As an ARCHITECT…At SpaceX, Musk’s team is leveraging a different type of collaboration environment. Rather than passing designs among traditional engineering workstations, the SpaceX team manipulates 3D CAD models using hand gestures and virtual reality glasses – technologies that allow faster, more intuitive and real-time design collaboration.

As an INDUSTRIAL ENGINEER…At Tesla and SpaceX, their development, A/B testing and rapid prototyping is extraordinary – a step function in innovation and continuous improvement.  At Tesla, this capability allowed the Tesla S to go from concept to Motor Trend Car of the Year in just four years.  And, at SpaceX – to put the first privately funded rocket into orbit just six years after the company was founded – and less than two months after it’s first launch attempt failed.

As a CHEMIST…At PayPal, they built the early company around a group of smart people who wanted to learn and debate with each other. Since leaving PayPal, the so-called PayPal Mafia has achieved crazy success founding dozens of companies, with seven reaching billion dollar valuations.

As an EVANGELIST…Every one of Musk’s companies has started with a “big idea” that drove a transformational mission – virtual payments, the “software” car, and reusable rockets.

To me, Elon Musk personifies the four roles I’ve discussed tonight. He is the most inspiring innovator today – by delivering on moonshots that no one else can or will take.


So all this talk about innovation is perhaps interesting, but you may be thinking that for your organization, it’s not as critical. Maybe no competitive disruptor is knocking on YOUR door. While I’d ask you to reconsider, I won’t push it…

But do consider this…we all hope there is a young Elon Musk somewhere on this campus tonight – especially the Development Office!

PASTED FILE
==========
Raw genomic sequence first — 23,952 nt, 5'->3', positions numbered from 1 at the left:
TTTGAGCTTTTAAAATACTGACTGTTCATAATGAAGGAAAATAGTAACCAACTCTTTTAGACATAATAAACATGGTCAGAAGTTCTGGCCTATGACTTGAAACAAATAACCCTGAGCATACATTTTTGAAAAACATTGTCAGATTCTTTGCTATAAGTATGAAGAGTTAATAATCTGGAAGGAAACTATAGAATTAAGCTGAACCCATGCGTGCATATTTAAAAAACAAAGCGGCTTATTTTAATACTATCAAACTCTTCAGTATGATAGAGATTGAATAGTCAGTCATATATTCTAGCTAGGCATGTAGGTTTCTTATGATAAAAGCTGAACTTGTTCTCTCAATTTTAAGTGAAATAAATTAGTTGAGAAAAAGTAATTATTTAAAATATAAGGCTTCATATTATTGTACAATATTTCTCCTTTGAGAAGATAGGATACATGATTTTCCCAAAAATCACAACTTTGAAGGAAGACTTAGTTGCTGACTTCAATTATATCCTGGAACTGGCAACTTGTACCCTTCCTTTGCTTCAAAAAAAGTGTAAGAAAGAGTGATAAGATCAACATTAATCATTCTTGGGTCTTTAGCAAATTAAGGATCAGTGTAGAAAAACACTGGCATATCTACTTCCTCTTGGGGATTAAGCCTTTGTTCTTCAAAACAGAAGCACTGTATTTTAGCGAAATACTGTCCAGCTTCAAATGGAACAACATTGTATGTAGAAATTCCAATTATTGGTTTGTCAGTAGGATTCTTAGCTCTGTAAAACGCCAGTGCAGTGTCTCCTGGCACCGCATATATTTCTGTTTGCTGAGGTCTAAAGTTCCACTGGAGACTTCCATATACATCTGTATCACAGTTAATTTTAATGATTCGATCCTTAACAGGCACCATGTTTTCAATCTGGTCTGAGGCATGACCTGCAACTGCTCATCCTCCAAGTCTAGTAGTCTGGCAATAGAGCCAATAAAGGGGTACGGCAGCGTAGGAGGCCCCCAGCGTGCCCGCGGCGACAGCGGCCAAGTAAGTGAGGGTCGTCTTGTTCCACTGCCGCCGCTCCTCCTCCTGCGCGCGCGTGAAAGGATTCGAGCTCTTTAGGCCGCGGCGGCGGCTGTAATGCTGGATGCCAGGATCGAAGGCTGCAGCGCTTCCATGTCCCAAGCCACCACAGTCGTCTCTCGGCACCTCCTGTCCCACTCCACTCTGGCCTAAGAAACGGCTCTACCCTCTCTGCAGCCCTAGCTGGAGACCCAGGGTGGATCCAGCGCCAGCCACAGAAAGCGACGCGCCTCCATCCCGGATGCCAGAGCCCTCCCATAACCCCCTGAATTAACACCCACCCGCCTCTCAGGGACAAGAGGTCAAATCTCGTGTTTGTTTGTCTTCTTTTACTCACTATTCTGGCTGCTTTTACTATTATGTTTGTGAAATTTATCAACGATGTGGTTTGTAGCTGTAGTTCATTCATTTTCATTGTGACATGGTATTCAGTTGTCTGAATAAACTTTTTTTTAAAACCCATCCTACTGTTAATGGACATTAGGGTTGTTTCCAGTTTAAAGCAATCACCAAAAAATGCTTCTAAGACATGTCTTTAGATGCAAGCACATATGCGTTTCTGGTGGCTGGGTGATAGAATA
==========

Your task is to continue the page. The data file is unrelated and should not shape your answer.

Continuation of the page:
But for the rest of us mortals, we should be encouraged that we can participate in an innovation challenge.

The challenge is this.

America has – and will continue to have – the seminal leadership position globally for our lifetimes. I believe that, not with arrogance, but with a pragmatism that says, “if not America, then who will lead”?

Our economic position, one of the enablers of that leadership, has been built by the innovation of our Founding Fathers, who embraced democracy, and their predecessors, who embraced free markets and created industries.

That leadership has now been passed to us…our responsibility…and our duty.

But, the world is a very different place today… and it’s evolving more rapidly than ever. Our grandchildren will inherit a different America, one that can still lead, but with an economy second in size to China.

Other countries have strong technology, natural resources, they have big labor forces that are hungry to reach the middle class and beyond. They are motivated, and they will make progress in a globally competitive world.

All that said, while other countries have narrowed the gap, American innovation is second to none.

But, if we want to preserve America’s ability to lead – if we want to hand off an economy to our children and grandchildren that affords them the unique opportunities of the American dream that we’ve all benefitted from – then we have no greater priority as leaders than to embrace, encourage, and do everything we can to make innovation a central focus of our leadership agendas – to keep America as the world’s innovation leader.

The lessons here align perfectly with the words of Saint Augustine, who said, “Faith is to BELIEVE what you do not see…and the reward of this faith is to SEE what you believe.”

That is magical, is it not?

Searching for innovation, working to find and harness it, making it our legacy, these are the things that will create sustainable enterprises that will allow our colleagues, our team members and all of America to successfully compete and serve in our global economy for generations to come.

Thank you very much, and again, it’s such an honor to be here with you tonight.